Located at 500 Province Road, the tall house is surprisingly prominent in the center of this improminent town. According to a shingle tacked to the outside wall, the house was built in 1825, giving it genuine local historic worth. Across the street sits a pair of similarly white-paneled and aged buildings of the more usual historic worth. Gilmanton Academy, where Holmes attended school before leaving the area for medical college and marriage, now houses town offices and the local historical society museum, and Gilmanton Community Church, which still functions as a place of worship...probably better than most, in fact. Every church should have at hand such a definite reference point for the easy existence of evil.
Obviously, the Mudgett House isn’t supposed to be a tourist attraction, and Gilmanton does not claim it as such. But they have a habit of ignoring stuff. You see, Gilmanton is also the home and final resting place of Grace Metalious and is known for being the model upon which she based her best-selling novel Peyton Place, the semi-true and salacious story og a seemingly idyllic small town that harbors all manner of sordid scandal within its borders. This is the only part of this article that makes me chuckle. Every small town in the country reaches to the point of permanently loosened ligaments to find some bit of distinction. Gilmanton has two, and is embarrassed enough by both to not publicize the heck out of them. Metalious is buried in the Smith Meeting House Cemetery, not too far from the Mudgett House.
When we visited the Mudgett House, the place looked empty and dejected, partially due to its peeling paint and scraggly lawn, partially due to the “For Sale” sign staked in front of it, but mostly due to its context.
It’s impossible to look at a building connected to H.H. Holmes without thinking about his Murder Castle, where the most abhorrent of his deeds were committed. Shirley Jackson once wrote that some houses are born bad. The Murder Castle was rotten all the way to its blueprints. Officially built as a hotel to cash in on the crowds migrating to Chicago for the World’s Fair, the Murder Castle, as it came to be known, was a three-story-tall, block-long edifice at the corner of 63rd and Wallace Streets. Holmes designed it, oversaw its construction, and financed it with funds drawn from various fraudulent schemes and the proceeds of a pharmacology business that he murdered into.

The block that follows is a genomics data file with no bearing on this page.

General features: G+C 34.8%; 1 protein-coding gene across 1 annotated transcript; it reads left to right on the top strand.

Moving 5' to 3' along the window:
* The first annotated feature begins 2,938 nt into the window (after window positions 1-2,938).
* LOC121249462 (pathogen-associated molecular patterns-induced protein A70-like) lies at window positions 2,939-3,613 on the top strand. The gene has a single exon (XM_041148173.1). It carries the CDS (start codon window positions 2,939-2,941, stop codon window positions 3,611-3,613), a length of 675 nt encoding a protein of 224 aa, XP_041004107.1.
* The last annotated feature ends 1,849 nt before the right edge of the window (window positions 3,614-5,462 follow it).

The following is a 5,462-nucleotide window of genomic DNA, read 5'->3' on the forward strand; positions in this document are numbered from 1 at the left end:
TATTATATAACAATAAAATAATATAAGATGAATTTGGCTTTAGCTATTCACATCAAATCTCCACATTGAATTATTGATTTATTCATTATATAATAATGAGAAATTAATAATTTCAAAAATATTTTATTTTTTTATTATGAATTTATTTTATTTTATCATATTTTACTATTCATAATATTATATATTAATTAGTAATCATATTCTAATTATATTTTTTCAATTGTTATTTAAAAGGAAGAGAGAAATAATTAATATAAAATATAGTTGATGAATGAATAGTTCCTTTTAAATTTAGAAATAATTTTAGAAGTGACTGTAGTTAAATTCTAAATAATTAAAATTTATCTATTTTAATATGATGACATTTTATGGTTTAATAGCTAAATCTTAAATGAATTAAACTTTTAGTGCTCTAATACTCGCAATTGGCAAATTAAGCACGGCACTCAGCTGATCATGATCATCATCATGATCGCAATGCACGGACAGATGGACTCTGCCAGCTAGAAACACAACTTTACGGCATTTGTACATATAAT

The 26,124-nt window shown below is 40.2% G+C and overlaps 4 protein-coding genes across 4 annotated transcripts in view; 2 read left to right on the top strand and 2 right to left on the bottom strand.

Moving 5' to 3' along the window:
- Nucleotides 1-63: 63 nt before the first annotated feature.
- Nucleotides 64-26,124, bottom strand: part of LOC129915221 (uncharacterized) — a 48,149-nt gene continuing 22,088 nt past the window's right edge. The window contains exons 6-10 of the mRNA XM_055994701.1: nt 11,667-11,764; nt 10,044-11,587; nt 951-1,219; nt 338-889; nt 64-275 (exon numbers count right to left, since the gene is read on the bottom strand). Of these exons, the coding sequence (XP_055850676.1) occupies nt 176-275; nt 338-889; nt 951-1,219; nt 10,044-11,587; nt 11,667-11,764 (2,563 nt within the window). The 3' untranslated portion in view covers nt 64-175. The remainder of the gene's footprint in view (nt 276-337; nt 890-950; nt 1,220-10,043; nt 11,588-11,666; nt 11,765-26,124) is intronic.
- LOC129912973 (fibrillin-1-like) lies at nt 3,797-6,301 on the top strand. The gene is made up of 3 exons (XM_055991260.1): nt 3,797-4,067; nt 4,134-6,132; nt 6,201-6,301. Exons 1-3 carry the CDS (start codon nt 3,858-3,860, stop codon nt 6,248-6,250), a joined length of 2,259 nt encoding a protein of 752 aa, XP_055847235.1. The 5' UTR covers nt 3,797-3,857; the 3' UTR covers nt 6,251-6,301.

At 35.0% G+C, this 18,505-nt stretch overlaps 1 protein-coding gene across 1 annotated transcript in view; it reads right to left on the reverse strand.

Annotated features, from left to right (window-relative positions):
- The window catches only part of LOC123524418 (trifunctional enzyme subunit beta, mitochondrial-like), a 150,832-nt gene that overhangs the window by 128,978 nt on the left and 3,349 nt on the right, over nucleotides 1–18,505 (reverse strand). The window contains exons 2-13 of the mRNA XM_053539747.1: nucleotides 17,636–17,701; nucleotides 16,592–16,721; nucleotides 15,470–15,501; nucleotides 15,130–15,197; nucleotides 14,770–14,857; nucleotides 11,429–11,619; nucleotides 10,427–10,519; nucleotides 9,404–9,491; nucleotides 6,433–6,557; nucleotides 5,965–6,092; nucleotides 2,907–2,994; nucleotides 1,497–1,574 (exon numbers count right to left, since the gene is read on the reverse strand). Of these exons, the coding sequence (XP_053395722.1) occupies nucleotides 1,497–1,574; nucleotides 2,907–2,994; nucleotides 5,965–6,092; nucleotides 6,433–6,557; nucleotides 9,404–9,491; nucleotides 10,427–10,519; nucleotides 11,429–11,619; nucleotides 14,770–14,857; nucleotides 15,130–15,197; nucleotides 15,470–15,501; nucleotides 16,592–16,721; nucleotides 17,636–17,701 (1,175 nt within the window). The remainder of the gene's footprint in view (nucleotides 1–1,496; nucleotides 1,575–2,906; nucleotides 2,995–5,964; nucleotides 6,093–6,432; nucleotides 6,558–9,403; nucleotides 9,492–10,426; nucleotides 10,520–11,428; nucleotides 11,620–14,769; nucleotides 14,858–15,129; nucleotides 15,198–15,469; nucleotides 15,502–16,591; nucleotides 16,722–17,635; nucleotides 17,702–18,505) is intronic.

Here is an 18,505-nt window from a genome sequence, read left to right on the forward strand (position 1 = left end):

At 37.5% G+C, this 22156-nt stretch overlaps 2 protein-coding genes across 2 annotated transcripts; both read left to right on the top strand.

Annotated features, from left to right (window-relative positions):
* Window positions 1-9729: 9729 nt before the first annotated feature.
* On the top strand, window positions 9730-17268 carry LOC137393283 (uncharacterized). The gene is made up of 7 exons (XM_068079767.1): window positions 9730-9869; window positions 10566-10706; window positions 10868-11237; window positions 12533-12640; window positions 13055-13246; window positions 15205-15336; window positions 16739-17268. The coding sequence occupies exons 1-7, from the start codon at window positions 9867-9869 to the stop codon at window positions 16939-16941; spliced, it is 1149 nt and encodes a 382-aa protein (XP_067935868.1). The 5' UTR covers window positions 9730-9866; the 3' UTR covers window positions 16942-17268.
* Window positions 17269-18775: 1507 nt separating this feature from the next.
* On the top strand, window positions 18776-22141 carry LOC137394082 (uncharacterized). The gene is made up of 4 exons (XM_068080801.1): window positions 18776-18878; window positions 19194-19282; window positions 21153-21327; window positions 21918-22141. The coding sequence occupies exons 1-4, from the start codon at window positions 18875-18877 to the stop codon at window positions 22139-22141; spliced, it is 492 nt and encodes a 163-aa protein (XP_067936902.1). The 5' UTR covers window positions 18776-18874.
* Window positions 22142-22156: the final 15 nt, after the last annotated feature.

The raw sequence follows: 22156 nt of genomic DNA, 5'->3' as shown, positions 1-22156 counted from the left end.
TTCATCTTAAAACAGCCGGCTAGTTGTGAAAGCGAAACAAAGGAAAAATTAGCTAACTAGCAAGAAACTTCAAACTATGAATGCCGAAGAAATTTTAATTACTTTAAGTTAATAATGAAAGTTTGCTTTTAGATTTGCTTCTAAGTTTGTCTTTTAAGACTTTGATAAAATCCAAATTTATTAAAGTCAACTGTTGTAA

After his eventual capture, the castle was stormed and found to have a more grisly purpose. The hotel was a labyrinth of torture chambers, secret passageways, trap doors, death rooms, body disposal apparatuses, gas chambers, and all manner of depraved constructions for use on the constant supply of diverse victims that only a hotel can offer. It was, in effect, one giant murder weapon.
An unknown arsonist burned the Murder Castle down shortly after Holmes was hanged. A U.S. Post Office now stands there...haunted, if anything in this world is.
Back in Gilmanton, there’s really not much more to say about this oddity (which explains all the tangents I’ve stuffed into the article), which is good, because I’m running out of new modifiers for the perverse. If you go to the town for the specific purposes of seeing the Mudgett House, you might need a palate cleanser afterwards. I suggest heading an hour south to Derry, New Hampshire, to see the birthplace of another American first, Alan Shepard, Jr., who was America’s first man in space.
What a ridiculously wide spectrum of human achievement we’re capable of.
In closing, last week I posted an article that mentioned how much I dig monsters. Serial killers are always called monsters, but, really, only as a metaphor. Truth is, serial killers are human, as much as you or I or your favorite maître d’. And that’s the terrifying part. That you have a favorite maître d’.